On the 24th we again crossed the Equator, and
entered the northern hemisphere, and here the pilot-
fish that joined us at Cape Horn disappeared. During a run of upwards of 5,000 miles, our little
piscatory pilot was never once known, by day or
night, to intermit preceding the ship's bow. On the
10th of February, the cloud-capped summit of the
towering Mouna Boa—a pyramidal mountain in
Owhyhee, and the loftiest in the Sandwich Islands—
was visible at the distance of 50 miles.
As we drew near to the land, going at the rate of
eight knots an hour, a Canadian lad named Joseph
LaPierre fell overboard. This was an awkward
accident, as all eyes were at the time gazing with
admiration on the scenery of the land. In an instant*
however, the sails were backed, boats lowered, and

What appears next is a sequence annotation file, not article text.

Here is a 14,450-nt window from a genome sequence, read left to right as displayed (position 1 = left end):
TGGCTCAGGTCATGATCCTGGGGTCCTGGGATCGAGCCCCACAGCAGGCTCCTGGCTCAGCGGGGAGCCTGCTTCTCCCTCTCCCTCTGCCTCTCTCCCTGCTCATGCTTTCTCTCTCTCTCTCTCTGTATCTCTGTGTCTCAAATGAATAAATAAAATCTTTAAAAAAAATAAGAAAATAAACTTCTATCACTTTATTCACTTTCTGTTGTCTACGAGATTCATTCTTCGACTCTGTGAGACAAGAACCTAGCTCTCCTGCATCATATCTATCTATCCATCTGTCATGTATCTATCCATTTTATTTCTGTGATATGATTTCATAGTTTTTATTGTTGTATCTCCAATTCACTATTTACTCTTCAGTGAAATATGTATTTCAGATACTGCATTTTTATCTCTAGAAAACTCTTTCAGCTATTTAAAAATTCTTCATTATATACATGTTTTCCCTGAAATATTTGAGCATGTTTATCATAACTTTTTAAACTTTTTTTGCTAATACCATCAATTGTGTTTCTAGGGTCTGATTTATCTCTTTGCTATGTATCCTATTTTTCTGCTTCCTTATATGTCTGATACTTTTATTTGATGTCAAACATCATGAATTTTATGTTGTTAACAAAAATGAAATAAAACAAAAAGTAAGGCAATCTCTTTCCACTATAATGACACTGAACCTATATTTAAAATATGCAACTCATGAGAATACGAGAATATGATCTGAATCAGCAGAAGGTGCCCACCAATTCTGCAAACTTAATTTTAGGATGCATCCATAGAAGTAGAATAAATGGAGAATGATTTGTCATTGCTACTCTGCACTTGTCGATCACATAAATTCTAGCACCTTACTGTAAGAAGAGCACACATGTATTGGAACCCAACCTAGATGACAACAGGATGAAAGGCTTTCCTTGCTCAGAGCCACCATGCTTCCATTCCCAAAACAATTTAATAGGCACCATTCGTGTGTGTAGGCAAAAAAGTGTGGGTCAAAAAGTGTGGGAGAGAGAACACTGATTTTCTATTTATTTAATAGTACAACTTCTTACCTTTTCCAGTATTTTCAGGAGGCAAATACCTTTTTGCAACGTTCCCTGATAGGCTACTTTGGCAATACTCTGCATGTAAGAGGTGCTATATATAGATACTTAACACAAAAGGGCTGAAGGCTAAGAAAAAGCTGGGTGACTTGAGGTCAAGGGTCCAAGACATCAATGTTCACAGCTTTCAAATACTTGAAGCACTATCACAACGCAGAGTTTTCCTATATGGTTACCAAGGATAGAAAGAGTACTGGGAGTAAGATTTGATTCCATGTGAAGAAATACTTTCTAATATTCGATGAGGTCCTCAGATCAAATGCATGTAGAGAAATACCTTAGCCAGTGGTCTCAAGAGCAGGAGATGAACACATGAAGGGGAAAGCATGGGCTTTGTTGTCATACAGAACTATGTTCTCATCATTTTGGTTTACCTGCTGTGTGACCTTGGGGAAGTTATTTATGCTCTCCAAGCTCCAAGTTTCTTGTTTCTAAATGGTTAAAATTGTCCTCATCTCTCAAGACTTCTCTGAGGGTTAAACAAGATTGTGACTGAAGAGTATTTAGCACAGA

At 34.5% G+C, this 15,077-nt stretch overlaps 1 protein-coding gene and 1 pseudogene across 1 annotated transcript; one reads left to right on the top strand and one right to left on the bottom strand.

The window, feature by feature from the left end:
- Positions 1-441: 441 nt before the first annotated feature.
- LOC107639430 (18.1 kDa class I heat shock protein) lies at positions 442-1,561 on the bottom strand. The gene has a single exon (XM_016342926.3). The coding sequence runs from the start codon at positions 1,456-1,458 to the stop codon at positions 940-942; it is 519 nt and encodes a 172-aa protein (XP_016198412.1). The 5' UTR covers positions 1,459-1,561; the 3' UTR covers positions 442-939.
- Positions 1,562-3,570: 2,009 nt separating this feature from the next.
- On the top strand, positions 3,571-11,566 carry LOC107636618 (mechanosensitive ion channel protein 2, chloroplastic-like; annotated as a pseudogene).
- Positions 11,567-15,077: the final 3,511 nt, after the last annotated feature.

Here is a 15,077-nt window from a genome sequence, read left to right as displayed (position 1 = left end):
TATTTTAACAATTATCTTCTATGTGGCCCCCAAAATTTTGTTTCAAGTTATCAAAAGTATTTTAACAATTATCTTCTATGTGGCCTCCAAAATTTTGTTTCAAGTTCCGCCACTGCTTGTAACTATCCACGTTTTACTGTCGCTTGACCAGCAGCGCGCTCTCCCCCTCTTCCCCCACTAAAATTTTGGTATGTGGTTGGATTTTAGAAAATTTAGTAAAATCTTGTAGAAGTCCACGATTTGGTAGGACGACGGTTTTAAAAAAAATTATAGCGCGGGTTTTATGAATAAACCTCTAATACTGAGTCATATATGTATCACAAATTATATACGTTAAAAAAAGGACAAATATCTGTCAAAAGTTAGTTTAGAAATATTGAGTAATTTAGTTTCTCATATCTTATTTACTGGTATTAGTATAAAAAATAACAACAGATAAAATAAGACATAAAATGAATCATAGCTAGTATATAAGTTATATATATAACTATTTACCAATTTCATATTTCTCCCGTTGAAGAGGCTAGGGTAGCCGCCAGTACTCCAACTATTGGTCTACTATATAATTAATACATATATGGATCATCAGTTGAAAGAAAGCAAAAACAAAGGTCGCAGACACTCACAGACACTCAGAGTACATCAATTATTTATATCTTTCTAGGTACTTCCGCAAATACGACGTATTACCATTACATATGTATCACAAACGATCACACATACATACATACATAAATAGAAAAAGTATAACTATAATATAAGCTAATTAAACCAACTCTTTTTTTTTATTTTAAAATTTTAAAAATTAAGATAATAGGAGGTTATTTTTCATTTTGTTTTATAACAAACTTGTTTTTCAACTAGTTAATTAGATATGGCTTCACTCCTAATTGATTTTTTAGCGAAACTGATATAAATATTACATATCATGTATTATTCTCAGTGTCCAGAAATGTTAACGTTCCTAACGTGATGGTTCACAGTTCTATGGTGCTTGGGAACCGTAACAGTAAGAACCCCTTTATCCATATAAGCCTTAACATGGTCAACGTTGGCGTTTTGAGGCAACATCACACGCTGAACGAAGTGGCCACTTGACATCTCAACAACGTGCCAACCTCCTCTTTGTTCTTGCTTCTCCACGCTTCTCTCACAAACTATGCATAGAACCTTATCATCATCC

everything at hand thrown overboard to save the
drowning man; but before he could be picked up
the ship had distanced him more than a mile, and
when the boatswain reached the ship with the body,
the captain, in his usual sympathizing mood, peremptorily ordered him about to pick up all the trumpery
which had been thrown into the water. This took a
considerable time. The apparently lifeless body was
then hoisted on board, and every means tried to restore
animation, and at last, by rolling the body in warm THE  FOURTH MATE IN IRONS.
blankets, and rubbing it with salt, the lad recovered,
after being thirty-eight minutes in the water, and
though unable to swim.
Mr. Fox, who had again fallen under the captain's
displeasure, and who had been, in consequence, off